Average truckload and less-than-truckload operating ratios climbed in the first quarter, hitting their highest points in at least a year, according to the JOC.
The rise in the average operating ratios indicate truckload and LTL carriers are struggling with higher operating costs, especially labor and equipment-related expenses.
The JOC average LTL operating ratio — based on the ORs of an $18.5 billion group of trucking companies — climbed to 97 from 95.7 in the 2012 fourth quarter.
The LTL average, which had dipped into the mid-90s last year from 98 in the 2012 first quarter, has been below 100 since the second quarter of 2011.
The JOC average truckload operating ratio — based on the ORs of a $10.4 billion group of carriers — climbed to 91 in the last quarter from 89.1 in the fourth quarter.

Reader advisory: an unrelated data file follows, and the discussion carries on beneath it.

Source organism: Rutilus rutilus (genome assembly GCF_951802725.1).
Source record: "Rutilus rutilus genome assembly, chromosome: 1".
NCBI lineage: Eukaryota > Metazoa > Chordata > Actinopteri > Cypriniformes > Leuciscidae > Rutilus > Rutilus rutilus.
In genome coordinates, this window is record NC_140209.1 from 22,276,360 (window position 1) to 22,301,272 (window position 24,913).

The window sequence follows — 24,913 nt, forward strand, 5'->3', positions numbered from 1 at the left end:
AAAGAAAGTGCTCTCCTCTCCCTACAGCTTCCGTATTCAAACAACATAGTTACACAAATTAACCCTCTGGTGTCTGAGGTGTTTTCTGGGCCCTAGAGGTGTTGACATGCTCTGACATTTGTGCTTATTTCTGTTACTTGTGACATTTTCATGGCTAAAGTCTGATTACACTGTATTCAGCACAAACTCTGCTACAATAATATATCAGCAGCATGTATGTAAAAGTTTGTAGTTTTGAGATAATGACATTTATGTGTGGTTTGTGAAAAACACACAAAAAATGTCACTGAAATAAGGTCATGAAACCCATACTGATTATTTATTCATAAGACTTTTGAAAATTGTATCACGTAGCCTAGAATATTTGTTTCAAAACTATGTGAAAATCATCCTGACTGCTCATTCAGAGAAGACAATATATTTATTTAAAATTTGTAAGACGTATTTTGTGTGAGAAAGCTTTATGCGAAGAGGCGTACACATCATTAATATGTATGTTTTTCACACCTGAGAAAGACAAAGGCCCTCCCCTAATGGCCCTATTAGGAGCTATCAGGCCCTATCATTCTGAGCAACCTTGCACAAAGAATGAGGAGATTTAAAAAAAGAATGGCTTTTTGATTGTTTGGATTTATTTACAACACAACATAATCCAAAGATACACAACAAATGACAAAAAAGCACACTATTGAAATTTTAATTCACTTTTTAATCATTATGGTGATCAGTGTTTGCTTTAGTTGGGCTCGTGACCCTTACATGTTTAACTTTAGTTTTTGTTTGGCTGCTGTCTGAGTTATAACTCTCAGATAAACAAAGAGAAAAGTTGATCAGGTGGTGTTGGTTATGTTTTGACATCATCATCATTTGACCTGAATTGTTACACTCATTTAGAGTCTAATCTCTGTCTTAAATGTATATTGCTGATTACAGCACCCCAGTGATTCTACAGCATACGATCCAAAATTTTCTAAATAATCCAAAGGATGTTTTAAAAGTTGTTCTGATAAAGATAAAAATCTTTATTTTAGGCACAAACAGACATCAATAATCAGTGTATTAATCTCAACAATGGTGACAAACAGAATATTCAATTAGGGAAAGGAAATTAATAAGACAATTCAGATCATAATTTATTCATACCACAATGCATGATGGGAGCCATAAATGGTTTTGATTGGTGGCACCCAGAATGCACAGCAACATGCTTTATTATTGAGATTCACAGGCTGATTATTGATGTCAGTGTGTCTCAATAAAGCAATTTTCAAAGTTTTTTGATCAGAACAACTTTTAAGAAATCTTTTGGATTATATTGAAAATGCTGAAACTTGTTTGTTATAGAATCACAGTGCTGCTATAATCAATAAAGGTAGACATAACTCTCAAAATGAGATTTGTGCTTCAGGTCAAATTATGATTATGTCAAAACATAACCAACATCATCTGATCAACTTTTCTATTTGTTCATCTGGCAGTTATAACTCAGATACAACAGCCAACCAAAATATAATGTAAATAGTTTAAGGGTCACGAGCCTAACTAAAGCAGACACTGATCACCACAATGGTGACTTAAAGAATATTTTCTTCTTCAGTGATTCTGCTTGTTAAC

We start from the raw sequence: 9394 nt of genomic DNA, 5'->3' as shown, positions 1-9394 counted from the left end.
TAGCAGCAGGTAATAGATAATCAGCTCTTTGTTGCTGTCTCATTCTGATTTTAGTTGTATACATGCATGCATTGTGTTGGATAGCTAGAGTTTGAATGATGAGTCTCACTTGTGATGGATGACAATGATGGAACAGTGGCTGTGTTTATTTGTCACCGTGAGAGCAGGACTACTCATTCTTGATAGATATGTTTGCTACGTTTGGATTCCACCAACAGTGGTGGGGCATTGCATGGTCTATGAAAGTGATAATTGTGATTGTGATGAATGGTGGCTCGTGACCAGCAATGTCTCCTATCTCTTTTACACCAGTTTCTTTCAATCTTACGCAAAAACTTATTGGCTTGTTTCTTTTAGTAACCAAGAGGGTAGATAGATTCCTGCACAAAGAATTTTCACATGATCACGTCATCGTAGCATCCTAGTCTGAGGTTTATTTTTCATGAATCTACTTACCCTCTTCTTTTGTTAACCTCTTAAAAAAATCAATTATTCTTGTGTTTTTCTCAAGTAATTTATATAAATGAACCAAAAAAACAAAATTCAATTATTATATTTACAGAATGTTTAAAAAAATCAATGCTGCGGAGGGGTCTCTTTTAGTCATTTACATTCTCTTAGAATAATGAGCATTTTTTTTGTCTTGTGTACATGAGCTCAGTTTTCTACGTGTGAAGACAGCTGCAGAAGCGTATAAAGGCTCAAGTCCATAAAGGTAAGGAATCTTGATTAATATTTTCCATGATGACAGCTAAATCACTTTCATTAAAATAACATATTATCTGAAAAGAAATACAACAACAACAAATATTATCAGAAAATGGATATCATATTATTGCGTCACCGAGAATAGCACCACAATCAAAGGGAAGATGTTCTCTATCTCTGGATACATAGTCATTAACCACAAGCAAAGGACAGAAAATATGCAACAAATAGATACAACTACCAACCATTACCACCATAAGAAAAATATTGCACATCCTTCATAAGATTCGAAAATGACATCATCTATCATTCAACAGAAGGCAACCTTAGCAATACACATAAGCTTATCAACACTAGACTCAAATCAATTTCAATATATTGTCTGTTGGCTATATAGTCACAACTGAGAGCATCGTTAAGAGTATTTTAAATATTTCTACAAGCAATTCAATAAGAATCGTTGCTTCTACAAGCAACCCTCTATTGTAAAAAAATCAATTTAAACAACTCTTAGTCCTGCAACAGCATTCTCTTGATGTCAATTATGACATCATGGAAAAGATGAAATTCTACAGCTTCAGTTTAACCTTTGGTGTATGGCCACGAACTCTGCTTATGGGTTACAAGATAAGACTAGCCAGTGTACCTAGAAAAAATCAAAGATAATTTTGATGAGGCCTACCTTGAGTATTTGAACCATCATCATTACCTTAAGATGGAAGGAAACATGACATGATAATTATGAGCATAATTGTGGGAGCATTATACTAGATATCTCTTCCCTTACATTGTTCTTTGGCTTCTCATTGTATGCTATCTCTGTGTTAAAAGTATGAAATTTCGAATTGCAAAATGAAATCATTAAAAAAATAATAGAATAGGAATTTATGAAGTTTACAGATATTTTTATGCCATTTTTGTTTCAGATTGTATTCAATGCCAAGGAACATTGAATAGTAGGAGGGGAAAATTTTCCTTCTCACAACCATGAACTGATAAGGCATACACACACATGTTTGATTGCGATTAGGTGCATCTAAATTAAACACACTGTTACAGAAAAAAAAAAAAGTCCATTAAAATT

That was the first time the JOC average truckload OR rose above 90 since the first quarter of 2012, when it was 90.8, and the second time since the 2011 first quarter.
Operating ratios measure expenses as a percentage of revenue, and are widely used in trucking as a measure of profitability and financial health and stability.
An operating ratio above 100 indicates a company is losing money before taxes, interest, depreciation and other charges not included in operating expenses.
The lower the operating ratio, the better. Truckload ORs tracked by the JOC have averaged 89 over the last eight quarters, while LTL ORs averaged 95.8.
The Journal of Commerce tracks operating ratios as part of its quarterly JOC Trucking Dashboard. The next dashboard will be published June 10.